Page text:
Author Archives: Mr West
So, yesterday I had my first ever Zoom conference with some of Peake class (thanks to Tom’s mum for setting it up!). Zoom is a video meeting program that lets you talk to a load of peole at the same time. Here are five things I learnt from my first ever Zoom chat:
- It’s really great to see everyone’s faces when you’ve been stuck inside for a while.
- You need to have some rules to stop it being total chaos. We said that nobody is allowed to record or screenshot Zoom meetings, and we worked on ways of getting people to stop talking and listen – easier said than done!
- Olivia looks really scary when she films herself under a darkened blanket.
- It’s best to use the gallery setting – otherwise it zooms in on whoever’s talking (that’s why it’s called Zoom!) which can make you a bit seasick. I got that tip from Serena – thanks!
- The Chicken Lord has some crazy inflatable guitar skills.
Let me know any other tips you have for video meetings!
When I was ten, I couldn’t stand board games. This was largely because I wasn’t very good at them; it was also because they were, well, a bit boring. Games like Monopoly or Cluedo took far to long to play – you seemed to spend the whole time rolling the dice and moving slowly around the board (where else than Cluedo does it take twenty minutes to get from the bedroom to the kitchen?). They also looked really old fashioned – some of them hadn’t changed their designs since the early 1960s. Back when I was in Year 5 (yes, I know that’s before Mr Williams was born) I would much rather play football, draw a picture or play Subbuteo (google it kids!) than face up to an evening of board games.
I’ve been thinking about board games recently because, like everyone, I’m having to spend a bit more time indoors with my children. The thing is, now I’m forty three, I love board games. This is mostly because board games have got better. If you’d asked ten-year-old me to make a prediction, I would’ve said that by 2020 board games would’ve been killed off by computer games – we’d be too busy assassinating space zombies in 3D on our Playstation 9’s to waste time with bits of cardboard (mind you, I’d also have said that we’d all have our own personal lightsabres and be travelling to school on hoverboards, so maybe I wasn’t the best of forecasters). Instead, computer games have forced board games to be more creative and unusual, and they now involve a lot more than rolling a dice and sliding down a snake. I play games where I have to pilot a spaceship (Galaxy Truckers), build an empire (Settlers of Catan) and lead a medieval army into battle (chess). And yes, I’m still not very good at them, but that gets (slightly) easier to take with age.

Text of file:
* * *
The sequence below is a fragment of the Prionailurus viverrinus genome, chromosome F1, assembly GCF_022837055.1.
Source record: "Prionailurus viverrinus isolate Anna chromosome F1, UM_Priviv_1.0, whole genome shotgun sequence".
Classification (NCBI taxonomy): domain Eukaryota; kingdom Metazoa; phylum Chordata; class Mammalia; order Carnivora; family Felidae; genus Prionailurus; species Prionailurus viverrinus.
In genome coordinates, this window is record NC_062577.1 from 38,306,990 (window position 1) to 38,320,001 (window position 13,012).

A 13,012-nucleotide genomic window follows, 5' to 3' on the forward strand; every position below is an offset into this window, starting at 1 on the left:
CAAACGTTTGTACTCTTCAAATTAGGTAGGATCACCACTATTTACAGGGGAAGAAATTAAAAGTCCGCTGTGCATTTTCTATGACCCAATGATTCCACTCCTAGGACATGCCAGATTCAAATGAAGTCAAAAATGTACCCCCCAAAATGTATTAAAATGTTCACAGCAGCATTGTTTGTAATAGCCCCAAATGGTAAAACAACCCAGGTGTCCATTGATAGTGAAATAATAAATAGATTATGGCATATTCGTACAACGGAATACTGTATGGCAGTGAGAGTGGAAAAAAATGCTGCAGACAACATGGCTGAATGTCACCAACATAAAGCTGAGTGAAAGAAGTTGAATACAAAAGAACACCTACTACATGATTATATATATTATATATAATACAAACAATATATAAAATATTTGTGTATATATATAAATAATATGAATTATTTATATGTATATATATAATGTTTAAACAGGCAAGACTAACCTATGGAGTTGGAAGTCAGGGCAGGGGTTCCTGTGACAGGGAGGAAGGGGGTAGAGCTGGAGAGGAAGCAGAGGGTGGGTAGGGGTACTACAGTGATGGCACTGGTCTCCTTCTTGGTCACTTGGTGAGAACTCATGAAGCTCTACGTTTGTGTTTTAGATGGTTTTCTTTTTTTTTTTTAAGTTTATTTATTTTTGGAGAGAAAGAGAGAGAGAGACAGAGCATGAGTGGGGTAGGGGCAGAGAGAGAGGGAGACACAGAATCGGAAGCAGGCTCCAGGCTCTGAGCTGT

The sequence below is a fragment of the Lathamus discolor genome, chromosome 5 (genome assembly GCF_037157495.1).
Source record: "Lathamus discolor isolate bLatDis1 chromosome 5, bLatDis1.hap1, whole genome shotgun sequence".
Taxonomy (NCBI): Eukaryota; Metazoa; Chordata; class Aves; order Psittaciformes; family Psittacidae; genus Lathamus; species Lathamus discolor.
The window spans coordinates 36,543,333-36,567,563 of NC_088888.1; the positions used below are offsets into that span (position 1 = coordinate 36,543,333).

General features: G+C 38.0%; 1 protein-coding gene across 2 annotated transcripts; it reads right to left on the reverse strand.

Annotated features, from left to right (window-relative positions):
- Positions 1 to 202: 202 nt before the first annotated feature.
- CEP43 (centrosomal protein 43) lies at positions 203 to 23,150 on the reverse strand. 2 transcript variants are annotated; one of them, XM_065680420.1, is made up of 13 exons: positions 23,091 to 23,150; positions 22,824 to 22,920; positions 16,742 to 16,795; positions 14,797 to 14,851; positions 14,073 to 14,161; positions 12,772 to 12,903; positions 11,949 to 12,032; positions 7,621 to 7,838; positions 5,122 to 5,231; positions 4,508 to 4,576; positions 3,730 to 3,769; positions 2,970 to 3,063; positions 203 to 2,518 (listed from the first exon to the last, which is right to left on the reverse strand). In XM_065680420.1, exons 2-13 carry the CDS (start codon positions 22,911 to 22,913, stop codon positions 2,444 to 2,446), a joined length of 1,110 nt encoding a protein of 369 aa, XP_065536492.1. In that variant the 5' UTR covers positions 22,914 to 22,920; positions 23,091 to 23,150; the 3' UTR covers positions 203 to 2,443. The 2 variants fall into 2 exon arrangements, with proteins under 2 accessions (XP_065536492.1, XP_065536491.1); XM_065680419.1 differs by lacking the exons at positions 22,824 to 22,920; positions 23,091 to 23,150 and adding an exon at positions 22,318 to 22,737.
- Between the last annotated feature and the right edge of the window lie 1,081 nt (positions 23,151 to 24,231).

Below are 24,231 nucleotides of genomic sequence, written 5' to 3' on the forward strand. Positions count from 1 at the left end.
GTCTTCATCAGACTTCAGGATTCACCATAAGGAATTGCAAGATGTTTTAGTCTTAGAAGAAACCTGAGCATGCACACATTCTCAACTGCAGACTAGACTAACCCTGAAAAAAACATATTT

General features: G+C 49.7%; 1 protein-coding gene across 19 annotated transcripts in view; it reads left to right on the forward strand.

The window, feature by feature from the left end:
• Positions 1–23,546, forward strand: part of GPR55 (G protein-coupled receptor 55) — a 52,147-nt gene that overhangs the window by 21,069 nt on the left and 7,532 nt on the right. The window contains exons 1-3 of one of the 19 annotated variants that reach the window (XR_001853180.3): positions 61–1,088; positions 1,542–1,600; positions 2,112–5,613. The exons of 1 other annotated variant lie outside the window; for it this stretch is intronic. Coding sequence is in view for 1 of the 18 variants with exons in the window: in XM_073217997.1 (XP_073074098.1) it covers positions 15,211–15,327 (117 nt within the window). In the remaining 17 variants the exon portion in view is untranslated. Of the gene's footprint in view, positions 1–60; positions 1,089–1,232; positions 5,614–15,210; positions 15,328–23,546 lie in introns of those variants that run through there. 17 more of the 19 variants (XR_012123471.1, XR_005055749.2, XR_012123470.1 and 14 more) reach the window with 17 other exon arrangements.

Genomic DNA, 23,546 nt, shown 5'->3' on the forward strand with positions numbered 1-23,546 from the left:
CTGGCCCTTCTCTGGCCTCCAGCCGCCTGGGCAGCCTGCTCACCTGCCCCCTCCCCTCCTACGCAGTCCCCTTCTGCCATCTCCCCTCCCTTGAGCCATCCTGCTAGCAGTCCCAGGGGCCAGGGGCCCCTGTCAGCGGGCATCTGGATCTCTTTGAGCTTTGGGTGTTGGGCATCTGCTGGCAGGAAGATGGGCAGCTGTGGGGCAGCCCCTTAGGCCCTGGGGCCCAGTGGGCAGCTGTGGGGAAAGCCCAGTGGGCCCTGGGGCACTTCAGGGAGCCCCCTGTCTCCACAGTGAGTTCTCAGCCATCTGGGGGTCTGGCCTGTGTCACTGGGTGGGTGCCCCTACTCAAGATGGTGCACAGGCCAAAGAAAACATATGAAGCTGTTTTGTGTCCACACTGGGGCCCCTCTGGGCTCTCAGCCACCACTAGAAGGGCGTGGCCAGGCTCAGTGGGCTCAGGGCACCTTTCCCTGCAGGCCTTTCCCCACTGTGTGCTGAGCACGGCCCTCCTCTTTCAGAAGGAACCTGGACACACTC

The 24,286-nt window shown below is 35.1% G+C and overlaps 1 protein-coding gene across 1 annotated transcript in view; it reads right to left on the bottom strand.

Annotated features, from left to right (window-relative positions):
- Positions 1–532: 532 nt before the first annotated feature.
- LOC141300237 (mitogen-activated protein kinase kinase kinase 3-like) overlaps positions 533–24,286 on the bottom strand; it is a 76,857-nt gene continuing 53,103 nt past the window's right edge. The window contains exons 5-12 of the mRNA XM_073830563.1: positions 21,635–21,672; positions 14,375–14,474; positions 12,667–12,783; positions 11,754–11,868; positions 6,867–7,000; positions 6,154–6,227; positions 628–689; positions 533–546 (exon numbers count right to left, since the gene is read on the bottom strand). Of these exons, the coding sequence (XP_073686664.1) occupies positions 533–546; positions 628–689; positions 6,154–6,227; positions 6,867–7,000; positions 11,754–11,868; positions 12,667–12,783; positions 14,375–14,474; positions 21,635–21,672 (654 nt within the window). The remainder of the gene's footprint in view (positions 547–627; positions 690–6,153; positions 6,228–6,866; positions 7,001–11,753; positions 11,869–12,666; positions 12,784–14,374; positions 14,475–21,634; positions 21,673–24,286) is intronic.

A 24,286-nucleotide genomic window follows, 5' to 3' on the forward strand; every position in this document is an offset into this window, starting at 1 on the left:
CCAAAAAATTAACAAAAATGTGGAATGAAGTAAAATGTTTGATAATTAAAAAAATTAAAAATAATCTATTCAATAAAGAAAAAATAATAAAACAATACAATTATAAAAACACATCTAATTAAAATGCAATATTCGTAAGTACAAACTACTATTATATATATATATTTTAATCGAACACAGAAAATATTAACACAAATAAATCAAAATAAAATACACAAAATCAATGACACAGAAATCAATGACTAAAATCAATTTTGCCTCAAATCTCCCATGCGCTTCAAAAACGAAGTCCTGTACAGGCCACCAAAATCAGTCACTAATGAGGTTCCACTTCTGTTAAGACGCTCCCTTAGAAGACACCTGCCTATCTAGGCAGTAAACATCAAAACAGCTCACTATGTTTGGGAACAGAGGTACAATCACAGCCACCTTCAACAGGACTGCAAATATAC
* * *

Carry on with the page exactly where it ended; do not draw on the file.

So although I’m missing some of the outdoor events I’m used to (particularly the sports), I’m enjoying the chance to play a few more games.
In the comments, it would be great if you could share the board games that you enjoy playing.
A long time ago, when I was being interviewed for the job at Burlington, I can remember asking some of the children about the best thing they’d done that year. It was a Year 5 class, and almost every single person answered with one word: Microsociety. They explained to me how they made their own societies, with flags, names, currency and rulers, and how they traded and interacted with societies made by the other classes. It all sounded right up my street – I love teaching classes about politics and economics, and the interactive nature of it sounded really exciting.
Anyway, after what felt like quite a long time in Year 6, and a couple of years in Year 4, I’m now in Year 5 and teaching Microsociety for the first time. I’ve been reading the huge Microsociety book over the Easter holidays to make sure I know what to do, and I’ve also been reading a bit more about economics and politics (Usborne’s Politics for Beginners and a book called Talking to my Daughter About The Economy by Yanis Varoufakis).
I’m really looking forward to seeing how my class deal with the challenges of working together in different situations; I’m also looking forward to discussing politics and economics and how they affect us.
What part of Microsociety are you looking forward to?
As usual at Sayer’s Croft, a lot of things happened. After visits from Mr Blow on Tuesday and Mrs Case on Wednesday, it was Mrs Utting’s turn to join in the activities. In no particular order, she witnessed children constructing Roman catapults, creating works of art and returning from an exciting-but-cold-and-wet-walk through the river. I’m sure she regretted not packing her wellies.
We’re still enjoying beautiful weather, and celebrated our last night here with a disco, masterfully controlled by DJ Panesar (the alternative of a quiet game of cricket on the field was also available).
We’ve had a good day, and we’re now very tired – everyone is looking forward to coming home tomorrow.
This is the place to find all the updates from this year’s Sayers Croft trip.